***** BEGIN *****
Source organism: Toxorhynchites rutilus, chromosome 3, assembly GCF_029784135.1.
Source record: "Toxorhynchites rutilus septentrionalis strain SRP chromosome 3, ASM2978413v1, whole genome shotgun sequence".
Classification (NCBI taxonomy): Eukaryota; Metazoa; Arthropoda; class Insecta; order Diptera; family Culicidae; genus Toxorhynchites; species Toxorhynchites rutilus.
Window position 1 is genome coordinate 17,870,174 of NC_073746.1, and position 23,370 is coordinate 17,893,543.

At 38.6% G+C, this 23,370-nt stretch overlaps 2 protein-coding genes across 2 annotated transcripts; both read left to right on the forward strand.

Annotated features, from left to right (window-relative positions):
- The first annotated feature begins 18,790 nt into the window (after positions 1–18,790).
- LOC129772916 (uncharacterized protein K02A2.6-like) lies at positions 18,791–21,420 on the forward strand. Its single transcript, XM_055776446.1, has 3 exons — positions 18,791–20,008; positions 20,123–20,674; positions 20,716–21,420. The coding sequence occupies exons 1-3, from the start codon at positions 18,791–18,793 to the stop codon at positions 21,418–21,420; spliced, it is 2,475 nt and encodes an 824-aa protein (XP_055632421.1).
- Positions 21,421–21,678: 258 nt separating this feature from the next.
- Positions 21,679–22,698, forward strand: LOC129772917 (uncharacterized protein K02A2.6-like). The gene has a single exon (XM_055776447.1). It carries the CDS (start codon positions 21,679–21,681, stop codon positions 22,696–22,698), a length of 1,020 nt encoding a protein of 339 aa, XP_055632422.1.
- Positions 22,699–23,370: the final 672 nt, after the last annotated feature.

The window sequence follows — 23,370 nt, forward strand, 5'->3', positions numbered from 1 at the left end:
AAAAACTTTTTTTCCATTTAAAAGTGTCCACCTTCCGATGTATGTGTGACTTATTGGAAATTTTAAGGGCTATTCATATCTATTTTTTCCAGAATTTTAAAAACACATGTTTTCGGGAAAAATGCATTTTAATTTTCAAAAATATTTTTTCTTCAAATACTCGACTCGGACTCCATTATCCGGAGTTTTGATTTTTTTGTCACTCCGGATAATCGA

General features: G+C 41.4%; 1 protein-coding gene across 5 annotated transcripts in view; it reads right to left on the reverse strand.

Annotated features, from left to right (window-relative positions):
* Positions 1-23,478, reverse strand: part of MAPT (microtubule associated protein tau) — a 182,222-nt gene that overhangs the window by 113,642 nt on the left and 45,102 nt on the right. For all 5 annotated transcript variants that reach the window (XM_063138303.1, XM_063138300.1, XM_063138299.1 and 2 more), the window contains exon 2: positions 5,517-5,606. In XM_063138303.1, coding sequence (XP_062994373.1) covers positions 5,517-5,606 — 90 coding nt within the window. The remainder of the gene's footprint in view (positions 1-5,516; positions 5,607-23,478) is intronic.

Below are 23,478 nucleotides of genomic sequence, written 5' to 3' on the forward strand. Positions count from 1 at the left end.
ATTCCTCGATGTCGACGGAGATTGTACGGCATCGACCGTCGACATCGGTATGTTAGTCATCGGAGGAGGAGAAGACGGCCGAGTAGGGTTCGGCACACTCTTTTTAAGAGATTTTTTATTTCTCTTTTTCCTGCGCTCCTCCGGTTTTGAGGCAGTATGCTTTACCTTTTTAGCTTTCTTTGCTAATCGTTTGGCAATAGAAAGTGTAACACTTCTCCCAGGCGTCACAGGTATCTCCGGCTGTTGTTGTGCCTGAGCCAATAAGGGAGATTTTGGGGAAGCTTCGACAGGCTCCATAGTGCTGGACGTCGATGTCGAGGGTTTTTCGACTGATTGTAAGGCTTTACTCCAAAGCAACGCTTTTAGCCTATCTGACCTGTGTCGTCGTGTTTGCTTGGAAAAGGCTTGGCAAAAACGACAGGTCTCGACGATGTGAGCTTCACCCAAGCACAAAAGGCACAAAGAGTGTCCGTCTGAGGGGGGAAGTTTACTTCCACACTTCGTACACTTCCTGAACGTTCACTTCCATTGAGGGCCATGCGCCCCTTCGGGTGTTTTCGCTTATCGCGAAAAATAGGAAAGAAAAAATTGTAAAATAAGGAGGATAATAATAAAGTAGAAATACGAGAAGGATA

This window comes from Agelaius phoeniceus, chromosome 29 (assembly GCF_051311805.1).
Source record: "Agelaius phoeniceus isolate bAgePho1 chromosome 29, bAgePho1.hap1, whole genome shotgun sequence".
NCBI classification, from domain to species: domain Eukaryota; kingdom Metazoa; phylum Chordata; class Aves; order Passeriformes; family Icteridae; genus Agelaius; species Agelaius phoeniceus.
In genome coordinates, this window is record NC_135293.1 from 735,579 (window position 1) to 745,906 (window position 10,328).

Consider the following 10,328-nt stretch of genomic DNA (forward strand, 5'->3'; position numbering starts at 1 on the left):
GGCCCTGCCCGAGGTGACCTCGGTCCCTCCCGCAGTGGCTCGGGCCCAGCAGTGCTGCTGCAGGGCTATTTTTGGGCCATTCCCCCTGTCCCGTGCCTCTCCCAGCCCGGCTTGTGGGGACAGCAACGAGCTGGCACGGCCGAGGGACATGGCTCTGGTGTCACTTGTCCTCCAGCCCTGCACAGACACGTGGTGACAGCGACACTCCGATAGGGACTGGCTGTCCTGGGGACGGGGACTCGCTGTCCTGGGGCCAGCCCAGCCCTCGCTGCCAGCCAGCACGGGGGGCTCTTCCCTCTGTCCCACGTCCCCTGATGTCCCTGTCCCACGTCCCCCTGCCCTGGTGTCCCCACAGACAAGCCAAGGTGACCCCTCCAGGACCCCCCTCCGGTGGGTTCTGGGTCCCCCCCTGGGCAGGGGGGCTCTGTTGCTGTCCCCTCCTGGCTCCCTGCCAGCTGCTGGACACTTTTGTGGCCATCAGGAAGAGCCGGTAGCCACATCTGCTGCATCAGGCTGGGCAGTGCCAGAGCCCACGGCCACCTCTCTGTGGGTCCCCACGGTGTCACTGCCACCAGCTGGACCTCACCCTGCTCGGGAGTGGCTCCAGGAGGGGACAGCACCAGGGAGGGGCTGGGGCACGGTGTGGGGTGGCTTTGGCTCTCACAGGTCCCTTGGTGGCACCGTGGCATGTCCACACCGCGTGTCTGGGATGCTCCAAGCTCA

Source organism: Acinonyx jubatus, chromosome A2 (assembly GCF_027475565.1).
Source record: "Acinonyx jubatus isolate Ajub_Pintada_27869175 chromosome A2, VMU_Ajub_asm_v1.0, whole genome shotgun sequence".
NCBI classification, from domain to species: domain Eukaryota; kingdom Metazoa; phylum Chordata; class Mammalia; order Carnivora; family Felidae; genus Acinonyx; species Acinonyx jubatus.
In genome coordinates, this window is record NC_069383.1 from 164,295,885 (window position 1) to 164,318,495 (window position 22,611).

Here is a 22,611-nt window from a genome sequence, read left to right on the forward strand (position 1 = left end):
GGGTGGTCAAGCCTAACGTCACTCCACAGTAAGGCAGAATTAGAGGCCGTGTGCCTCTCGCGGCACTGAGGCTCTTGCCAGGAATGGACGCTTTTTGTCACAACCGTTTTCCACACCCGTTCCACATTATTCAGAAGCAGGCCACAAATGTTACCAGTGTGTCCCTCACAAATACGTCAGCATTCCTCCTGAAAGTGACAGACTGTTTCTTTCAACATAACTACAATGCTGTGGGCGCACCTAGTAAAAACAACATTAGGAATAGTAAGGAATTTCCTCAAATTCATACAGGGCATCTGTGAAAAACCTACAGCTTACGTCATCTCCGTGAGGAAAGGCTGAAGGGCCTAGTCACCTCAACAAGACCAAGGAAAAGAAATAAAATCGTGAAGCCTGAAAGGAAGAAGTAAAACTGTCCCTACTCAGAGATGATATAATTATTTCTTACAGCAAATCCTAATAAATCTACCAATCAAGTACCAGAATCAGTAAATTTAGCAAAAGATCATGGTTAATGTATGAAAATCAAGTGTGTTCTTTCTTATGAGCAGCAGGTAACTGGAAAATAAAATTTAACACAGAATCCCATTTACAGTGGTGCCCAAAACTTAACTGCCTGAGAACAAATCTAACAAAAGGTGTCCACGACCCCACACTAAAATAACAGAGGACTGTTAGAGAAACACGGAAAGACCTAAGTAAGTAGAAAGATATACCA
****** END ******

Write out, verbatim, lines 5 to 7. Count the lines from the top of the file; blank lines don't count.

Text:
At 38.6% G+C, this 23,370-nt stretch overlaps 2 protein-coding genes across 2 annotated transcripts; both read left to right on the forward strand.

Annotated features, from left to right (window-relative positions):
- The first annotated feature begins 18,790 nt into the window (after positions 1–18,790).